"We cannot allow the sacrifice of our democracy to politicians who are bought by military contractors," says Aguerre. "If they are able to get this 51st state for robotic warfare, I think the economy will be irretrievably lost. These are unbelievably beautiful and pristine lands. Our rural areas are where the genetically modified seeds are being planted, where the lands and mountains are being mined, and where the military is going to destroy an area the size of a state, because the rural people are so few. Gary Hart was able to attack the last short grass prairie without political cost."

Why is there no political cost? Because "we can't get the word out."

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+22 # jayjay 2011-10-29 12:24
First Canadian interests threaten to grab US ranchland for the tar sands pipeline, then the U.S. itself turns on landowners to make way for airborn assassination proving grounds. Heaven hekp us as to what's next.
+17 # Gurka 2011-10-29 12:56
This is something of the absolutely worst I have read in a long time. Why is this topic not in the headlines all over your country? Why is it not discussed on all TV stations every day? How can this go on so seemingly unnoticed? The US military emerges as Evil Incarnate, stealing, poisoning and wrecking the little democracy you have left. They will never have to be accountable for their lawbreaking thefts and other crimes, they will always refer to the Security of the Nation and other clichees over which the citizens have no control. They are the greatest danger of all to their own country. I can hardly see any difference between them, with their many branches of business, and the military system in Burma. These military systems in two different countries could be named soul brothers - if they had a soul, which they do not have. When they have eaten up and spewed out the rest of the US they will proceed to do the same with the rest of the world. You the People have lost the control over them. Really good solutions for peace have no chance in a country so primitive as yours has become. Eisenhower would turn in his grave.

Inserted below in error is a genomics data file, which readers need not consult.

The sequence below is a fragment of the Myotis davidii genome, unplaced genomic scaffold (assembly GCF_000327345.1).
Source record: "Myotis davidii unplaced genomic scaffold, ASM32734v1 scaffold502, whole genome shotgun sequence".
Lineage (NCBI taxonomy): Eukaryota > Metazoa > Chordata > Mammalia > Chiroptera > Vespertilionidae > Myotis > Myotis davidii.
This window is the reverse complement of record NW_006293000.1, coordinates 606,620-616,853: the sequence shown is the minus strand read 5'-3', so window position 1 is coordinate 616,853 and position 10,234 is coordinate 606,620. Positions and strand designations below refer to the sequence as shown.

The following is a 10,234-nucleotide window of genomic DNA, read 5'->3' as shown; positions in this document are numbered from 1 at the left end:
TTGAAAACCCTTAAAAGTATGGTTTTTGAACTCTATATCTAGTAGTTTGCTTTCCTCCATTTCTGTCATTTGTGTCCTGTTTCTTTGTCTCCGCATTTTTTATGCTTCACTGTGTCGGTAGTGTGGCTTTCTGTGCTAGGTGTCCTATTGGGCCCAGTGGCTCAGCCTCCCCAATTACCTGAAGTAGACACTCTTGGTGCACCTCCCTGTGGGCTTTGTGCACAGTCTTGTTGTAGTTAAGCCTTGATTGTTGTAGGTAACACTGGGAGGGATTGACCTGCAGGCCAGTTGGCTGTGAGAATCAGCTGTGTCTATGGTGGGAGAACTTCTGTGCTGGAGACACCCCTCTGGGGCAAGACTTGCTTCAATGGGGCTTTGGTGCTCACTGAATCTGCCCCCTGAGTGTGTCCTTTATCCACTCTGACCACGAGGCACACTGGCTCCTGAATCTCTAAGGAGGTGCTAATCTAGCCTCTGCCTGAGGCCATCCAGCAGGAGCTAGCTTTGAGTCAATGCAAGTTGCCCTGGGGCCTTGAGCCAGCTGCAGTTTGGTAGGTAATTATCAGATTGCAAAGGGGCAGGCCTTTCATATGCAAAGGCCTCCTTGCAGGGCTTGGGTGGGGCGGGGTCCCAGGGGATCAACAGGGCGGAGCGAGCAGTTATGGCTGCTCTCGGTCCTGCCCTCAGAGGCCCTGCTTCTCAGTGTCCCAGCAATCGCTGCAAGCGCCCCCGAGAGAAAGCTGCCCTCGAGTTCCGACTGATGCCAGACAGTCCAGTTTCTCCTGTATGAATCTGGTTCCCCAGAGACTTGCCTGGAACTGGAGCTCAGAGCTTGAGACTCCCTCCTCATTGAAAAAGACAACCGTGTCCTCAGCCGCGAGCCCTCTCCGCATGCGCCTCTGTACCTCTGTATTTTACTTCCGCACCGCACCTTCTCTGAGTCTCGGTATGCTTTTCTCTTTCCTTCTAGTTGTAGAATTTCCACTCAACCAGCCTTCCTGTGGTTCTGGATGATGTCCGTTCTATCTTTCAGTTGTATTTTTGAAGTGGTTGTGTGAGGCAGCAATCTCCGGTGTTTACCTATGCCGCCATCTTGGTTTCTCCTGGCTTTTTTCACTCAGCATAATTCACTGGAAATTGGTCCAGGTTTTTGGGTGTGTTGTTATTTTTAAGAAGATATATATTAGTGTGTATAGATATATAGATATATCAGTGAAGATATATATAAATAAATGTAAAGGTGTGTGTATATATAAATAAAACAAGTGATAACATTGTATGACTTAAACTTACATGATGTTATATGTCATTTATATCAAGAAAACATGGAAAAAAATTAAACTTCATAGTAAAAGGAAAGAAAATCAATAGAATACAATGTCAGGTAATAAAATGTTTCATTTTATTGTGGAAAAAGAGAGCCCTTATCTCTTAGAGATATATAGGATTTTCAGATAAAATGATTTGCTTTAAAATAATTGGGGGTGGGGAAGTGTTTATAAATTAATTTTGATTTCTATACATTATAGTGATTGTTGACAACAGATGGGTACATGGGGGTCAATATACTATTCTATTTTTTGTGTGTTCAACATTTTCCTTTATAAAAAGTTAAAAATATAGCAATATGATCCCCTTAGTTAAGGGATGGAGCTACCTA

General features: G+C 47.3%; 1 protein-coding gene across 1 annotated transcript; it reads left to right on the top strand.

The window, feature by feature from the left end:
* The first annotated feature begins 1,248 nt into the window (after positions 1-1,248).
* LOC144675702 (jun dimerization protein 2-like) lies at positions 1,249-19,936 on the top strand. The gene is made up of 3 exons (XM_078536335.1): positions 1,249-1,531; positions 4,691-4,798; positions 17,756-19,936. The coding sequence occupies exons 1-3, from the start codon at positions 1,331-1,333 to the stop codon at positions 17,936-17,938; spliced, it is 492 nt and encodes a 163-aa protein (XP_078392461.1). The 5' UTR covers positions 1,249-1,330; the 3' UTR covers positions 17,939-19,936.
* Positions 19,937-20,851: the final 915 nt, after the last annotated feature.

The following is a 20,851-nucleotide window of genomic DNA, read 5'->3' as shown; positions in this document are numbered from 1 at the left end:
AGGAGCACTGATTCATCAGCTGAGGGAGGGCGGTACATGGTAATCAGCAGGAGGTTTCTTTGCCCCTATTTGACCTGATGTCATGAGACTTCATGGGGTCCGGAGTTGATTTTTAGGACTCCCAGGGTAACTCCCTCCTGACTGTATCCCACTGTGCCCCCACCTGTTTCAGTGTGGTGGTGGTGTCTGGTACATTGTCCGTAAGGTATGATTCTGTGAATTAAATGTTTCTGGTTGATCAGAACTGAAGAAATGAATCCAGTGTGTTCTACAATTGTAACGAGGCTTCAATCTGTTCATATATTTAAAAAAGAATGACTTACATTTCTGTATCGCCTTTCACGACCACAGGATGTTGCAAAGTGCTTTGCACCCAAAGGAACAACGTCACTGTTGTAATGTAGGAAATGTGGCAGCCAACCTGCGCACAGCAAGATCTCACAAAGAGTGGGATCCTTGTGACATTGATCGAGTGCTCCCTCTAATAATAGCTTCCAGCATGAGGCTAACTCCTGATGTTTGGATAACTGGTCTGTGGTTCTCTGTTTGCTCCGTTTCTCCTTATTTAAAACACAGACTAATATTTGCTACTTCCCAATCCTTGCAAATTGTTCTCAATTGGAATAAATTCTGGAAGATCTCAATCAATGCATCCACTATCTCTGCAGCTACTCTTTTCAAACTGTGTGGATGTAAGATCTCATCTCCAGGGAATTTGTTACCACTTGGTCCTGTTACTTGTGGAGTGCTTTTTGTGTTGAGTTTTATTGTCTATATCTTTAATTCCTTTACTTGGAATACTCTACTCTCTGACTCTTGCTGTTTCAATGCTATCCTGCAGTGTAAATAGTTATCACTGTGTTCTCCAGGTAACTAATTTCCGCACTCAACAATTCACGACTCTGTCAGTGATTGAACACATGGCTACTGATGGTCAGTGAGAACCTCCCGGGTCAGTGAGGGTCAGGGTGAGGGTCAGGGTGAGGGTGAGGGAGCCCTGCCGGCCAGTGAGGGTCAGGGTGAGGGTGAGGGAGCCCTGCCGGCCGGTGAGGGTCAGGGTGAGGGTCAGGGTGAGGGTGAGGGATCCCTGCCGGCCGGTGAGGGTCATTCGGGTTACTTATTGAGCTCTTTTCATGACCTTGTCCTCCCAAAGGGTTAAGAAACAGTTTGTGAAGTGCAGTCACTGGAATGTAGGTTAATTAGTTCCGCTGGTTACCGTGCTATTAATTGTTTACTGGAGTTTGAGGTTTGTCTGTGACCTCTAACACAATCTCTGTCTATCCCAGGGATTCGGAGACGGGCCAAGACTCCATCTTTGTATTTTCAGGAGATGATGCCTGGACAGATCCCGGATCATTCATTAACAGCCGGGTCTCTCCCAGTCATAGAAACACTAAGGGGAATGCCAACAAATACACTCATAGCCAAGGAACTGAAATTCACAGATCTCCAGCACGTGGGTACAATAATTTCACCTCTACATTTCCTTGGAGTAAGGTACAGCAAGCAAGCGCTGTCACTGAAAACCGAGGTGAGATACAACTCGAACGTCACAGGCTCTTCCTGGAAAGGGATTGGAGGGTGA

+15 # Glen 2011-10-29 13:47
This deserves protest marches as much as Wall Street. The domestic military buildup has been coming on a while, and now it is more than just a threat. Friends of mine in Colorado have protested misuse of land there for a while, but it is now time for the country at large to get involved. Am going to pass this along to everyone on my e mailing list.
+17 # futhark 2011-10-29 13:57
Al Qaeda (if it really exists) pales by comparison as a terrorist threat beside these drone aircraft that can make war without risk to their operators. They are inhumane, evil, and ought to banned along with land mines and depleted uranium projectiles. Drone technology is profoundly criminal depravity.